UK soccer child sex abuse hotline gets 50 calls in first hours

Four ex-professional footballers have spoken out about the abuse they suffered. (File photo)

Story highlights

  • Hotline was set up after three former players talked of abuse publicly for first time
  • Child protection organization NSPCC has urged current and former players to speak out

London (CNN)A hotline set up for people who were sexually abused while playing soccer in Britain as children has received more than 50 calls in its first few hours, the National Society for the Prevention of Cruelty to Children says.

The service was launched Thursday morning, with the support of England's Football Association (FA), after former English footballers Andy Woodward, Steve Walters and Paul Stewart spoke to British media about being sexually abused as children. Another player, David White, has also come forward.
    Chief executive of the National Society for the Prevention of Cruelty to Children (NSPCC) Peter Wanless said: "There must be no hiding place for sexual abuse in our national game and there may be many others who suffered through such horrors as young players but have never come forward."

      Coach jailed for abuse

      Former Sheffield United player Woodward was the first to tell his story publicly, explaining how he was abused by coach Barry Bennell while playing for Crewe Alexandra football club, in northern England in the 1980s and 1990s.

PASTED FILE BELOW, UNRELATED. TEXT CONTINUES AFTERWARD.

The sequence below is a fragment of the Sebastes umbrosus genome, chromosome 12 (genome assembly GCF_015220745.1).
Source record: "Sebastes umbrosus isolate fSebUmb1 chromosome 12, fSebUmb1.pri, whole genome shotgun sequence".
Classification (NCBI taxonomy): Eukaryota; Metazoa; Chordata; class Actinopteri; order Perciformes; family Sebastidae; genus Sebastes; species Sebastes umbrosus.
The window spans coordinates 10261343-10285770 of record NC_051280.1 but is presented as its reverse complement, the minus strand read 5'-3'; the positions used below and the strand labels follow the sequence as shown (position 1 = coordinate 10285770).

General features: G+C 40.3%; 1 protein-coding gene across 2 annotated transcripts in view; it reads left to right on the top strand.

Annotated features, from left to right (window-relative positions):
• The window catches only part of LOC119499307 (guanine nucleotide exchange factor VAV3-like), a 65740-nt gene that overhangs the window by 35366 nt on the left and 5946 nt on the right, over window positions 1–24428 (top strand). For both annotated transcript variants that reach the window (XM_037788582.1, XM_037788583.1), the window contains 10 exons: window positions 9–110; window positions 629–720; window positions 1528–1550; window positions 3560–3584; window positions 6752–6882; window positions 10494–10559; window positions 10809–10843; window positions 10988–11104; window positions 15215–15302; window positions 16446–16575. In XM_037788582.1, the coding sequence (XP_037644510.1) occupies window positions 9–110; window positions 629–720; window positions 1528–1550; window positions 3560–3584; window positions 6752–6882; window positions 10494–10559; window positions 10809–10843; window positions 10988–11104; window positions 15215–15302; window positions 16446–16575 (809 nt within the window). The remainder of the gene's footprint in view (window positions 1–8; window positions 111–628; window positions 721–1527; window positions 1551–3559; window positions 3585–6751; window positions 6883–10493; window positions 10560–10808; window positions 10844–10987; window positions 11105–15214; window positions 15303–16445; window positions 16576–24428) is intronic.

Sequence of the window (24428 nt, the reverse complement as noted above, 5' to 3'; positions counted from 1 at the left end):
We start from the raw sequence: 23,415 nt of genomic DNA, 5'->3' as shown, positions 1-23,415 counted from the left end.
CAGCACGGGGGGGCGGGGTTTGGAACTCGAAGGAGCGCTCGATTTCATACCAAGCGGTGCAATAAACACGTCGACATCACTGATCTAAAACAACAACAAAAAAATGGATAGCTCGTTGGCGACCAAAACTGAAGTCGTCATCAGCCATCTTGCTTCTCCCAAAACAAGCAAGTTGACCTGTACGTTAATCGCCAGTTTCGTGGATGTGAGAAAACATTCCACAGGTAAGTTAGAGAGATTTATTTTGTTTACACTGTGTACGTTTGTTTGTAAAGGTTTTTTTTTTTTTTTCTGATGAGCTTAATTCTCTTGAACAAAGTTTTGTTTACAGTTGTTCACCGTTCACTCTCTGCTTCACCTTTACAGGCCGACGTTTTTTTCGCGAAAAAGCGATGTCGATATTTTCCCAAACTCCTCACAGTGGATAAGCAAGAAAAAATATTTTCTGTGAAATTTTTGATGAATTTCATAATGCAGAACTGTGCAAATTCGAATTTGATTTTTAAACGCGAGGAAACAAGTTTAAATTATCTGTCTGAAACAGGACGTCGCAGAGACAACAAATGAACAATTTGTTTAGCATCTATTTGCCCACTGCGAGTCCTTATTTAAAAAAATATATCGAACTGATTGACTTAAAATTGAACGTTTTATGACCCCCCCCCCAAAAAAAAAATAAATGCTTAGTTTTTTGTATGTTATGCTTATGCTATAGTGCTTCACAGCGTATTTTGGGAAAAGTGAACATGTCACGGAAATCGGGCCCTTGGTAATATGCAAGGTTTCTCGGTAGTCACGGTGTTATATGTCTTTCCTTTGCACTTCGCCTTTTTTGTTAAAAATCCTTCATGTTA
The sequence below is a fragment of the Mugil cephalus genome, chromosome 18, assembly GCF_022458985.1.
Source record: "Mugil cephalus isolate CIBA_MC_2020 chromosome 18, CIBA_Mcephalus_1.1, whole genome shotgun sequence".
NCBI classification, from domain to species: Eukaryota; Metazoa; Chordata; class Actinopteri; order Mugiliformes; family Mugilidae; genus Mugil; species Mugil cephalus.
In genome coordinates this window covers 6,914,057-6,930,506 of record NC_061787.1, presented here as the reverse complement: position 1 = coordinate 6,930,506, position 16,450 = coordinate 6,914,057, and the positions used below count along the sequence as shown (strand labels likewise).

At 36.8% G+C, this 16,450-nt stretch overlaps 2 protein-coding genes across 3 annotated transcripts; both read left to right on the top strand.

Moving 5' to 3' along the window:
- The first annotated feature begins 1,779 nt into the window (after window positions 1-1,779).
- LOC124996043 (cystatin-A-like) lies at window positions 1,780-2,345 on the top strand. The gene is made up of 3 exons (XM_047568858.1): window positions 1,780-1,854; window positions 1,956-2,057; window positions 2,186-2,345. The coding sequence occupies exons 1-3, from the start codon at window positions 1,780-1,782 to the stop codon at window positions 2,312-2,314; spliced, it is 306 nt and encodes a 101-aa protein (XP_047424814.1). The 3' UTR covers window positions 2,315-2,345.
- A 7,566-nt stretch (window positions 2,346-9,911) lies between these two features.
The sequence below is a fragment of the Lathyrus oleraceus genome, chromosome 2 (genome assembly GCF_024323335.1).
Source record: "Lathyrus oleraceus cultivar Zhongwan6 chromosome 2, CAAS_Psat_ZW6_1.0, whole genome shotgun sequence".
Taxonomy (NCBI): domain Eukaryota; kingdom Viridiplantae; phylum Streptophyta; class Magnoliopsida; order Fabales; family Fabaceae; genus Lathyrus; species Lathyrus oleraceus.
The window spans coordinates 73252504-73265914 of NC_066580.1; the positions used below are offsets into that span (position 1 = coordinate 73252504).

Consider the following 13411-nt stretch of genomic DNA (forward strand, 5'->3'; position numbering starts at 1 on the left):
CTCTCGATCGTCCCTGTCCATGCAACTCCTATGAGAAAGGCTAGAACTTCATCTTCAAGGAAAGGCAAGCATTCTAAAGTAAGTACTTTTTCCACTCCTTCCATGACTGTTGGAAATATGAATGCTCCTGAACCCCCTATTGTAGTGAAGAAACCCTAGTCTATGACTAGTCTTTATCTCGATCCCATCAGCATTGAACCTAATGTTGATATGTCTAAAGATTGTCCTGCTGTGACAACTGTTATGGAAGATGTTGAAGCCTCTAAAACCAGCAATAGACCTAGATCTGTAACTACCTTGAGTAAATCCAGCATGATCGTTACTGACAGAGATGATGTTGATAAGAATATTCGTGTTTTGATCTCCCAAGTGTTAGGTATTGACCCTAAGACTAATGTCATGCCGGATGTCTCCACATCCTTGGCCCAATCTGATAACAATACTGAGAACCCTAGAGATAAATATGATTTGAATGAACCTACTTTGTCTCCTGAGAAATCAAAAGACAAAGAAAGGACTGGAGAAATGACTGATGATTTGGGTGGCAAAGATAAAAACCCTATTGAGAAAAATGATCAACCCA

Bennell was jailed in 1998 for nine years after admitting to sexually abusing children, including Woodward.
      Former England and Manchester City star White and ex-Manchester United player Walters have also revealed they were among Bennell's victims, though it is unclear whether Bennell was convicted of abusing them.
      Stewart, who played for Liverpool and Tottenham Hotspur, said another coach had repeatedly sexually assaulted him and threatened to kill his family if he spoke out.
      Woodward's and Walters' Twitter accounts have been flooded with support in recent days. "This momentum WILL save people," Woodward wrote. Walters said he was "totally taken back" by the support he had received since opening up about the abuse he suffered.